# If undefined, this action will collect all dependencies
            # used by all build targets for the module. This may
            # include Go dependencies used by tests and tooling.
            go-build-target: go-example/cmd/octocat.go

Creating your own action

Alternatively, you can write your own action to submit dependencies for your project at build-time. Your workflow should:

  1. Generate a list of dependencies for your project.
  2. Translate the list of dependencies into the snapshot format accepted by the Dependency submission API. For more information about the format, see the body parameters for the "Create a repository snapshot" API operation in the Dependency submission REST API documentation.
  3. Submit the formatted list of dependencies to the Dependency submission API.

GitHub Enterprise Server maintains the Dependency Submission Toolkit, a TypeScript library to help you build your own GitHub Action for submitting dependencies to the Dependency submission API. For more information about writing an action, see "Creating actions".

Generating and submitting a software bill of materials (SBOM)

An SBOM is a formal, machine-readable inventory of a project's dependencies and associated information (such as versions and package identifiers). SBOMs help reduced supply chain risks by:

  • providing transparency about the dependencies used by your repository
  • allowing vulnerabilities to be identified early in the process
  • providing insights in the license compliance, security, or quality issues that may exist in your codebase
  • enabling you to better comply with various data protection standards

You can use GitHub Actions to generate an SBOM. The following actions will generate an SBOM for your repository and attach it as a workflow artifact which you can download and use in other applications. For more information about downloading workflow artifacts, see "Downloading workflow artifacts."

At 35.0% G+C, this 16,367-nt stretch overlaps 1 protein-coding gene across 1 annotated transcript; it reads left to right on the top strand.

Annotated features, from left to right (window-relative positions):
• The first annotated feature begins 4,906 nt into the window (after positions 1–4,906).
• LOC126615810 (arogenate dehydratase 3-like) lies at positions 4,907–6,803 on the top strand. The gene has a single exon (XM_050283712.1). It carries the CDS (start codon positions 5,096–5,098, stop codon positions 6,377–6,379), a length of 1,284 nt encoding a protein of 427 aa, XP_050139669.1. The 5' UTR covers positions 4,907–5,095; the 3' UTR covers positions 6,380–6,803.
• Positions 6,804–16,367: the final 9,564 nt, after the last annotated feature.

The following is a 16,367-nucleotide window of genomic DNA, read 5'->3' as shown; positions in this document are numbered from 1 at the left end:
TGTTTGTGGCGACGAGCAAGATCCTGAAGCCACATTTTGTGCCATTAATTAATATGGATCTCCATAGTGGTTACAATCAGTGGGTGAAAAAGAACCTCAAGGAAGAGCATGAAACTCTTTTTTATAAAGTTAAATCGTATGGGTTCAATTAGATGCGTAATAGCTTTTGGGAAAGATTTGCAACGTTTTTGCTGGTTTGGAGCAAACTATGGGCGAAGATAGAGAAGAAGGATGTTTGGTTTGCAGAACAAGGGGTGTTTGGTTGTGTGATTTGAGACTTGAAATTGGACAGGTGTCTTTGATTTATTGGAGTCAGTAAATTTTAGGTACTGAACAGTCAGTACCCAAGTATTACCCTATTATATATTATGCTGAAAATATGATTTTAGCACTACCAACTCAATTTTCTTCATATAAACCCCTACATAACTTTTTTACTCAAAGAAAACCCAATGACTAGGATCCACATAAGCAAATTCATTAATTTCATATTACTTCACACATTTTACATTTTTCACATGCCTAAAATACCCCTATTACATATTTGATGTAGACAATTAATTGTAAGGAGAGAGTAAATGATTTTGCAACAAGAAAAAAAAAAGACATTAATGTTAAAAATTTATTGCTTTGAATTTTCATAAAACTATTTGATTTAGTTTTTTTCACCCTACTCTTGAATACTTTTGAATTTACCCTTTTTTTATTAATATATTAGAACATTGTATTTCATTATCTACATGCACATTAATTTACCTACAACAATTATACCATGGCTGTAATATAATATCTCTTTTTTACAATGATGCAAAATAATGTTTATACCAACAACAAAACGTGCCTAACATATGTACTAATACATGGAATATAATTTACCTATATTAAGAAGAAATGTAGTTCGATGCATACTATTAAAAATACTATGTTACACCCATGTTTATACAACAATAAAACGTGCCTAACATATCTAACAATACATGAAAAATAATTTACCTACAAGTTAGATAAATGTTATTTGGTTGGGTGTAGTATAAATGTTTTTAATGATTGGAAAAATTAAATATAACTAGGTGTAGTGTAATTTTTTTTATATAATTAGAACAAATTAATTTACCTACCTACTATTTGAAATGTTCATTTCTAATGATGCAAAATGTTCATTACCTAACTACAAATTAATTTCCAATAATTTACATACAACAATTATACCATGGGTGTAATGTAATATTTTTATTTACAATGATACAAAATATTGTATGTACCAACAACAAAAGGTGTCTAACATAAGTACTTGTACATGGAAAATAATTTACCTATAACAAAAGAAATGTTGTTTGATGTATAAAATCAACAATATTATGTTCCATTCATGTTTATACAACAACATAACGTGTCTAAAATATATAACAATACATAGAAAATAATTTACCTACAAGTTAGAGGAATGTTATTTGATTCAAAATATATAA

ActionDetailsMaintained by GitHub
SBOM-generator-actionUses the information in your dependency graph to generate an SPDX SBOM
Anchore SBOM ActionUses Syft to create SPDX 2.2 compatible SBOMs with the supported ecosystems
sbom-tool by MicrosoftScans your dependencies and creates an SPDX compatible SBOM

You can then upload and submit the SBOM to the dependency submission API using one of the following actions so that you can receive Dependabot alerts on any dependencies that have known vulnerabilities. Actions that appear in both tables can be configured to both generate and submit an SBOM.

ActionDetailsMaintained by GitHub
SPDX Dependency Submission ActionUses Microsoft's SBOM Tool to create SPDX 2.2 compatible SBOMs with the supported ecosystems
Anchore SBOM ActionUses Syft to create SPDX 2.2 compatible SBOMs with the supported ecosystems
SBOM Dependency Submission ActionUploads a CycloneDX SBOM to the dependency submission API

For example, the following SPDX Dependency Submission Action workflow calculates the dependencies for a repository, generates an exportable SBOM in SPDX 2.2 format, and submits it to the dependency submission API.


name: SBOM upload

on:
  workflow_dispatch:
  push:
    branches: ["main"]

jobs:
  SBOM-upload:

    runs-on: ubuntu-latest
    permissions:
      id-token: write
      contents: write

    steps:
    - uses: actions/checkout@v4
    - name: Generate SBOM
      # generation command documentation: https://github.com/microsoft/sbom-tool#sbom-generation
      run: |
        curl -Lo $RUNNER_TEMP/sbom-tool https://github.com/microsoft/sbom-tool/releases/latest/download/sbom-tool-linux-x64
        chmod +x $RUNNER_TEMP/sbom-tool
        $RUNNER_TEMP/sbom-tool generate -b . -bc . -pn $ -pv 1.0.0 -ps OwnerName -nsb https://sbom.mycompany.com -V Verbose
    - uses: actions/upload-artifact@v3
      with:
        name: sbom
        path: _manifest/spdx_2.2
    - name: SBOM upload
      uses: advanced-security/spdx-dependency-submission-action@v0.0.1
      with:
        filePath: "_manifest/spdx_2.2/"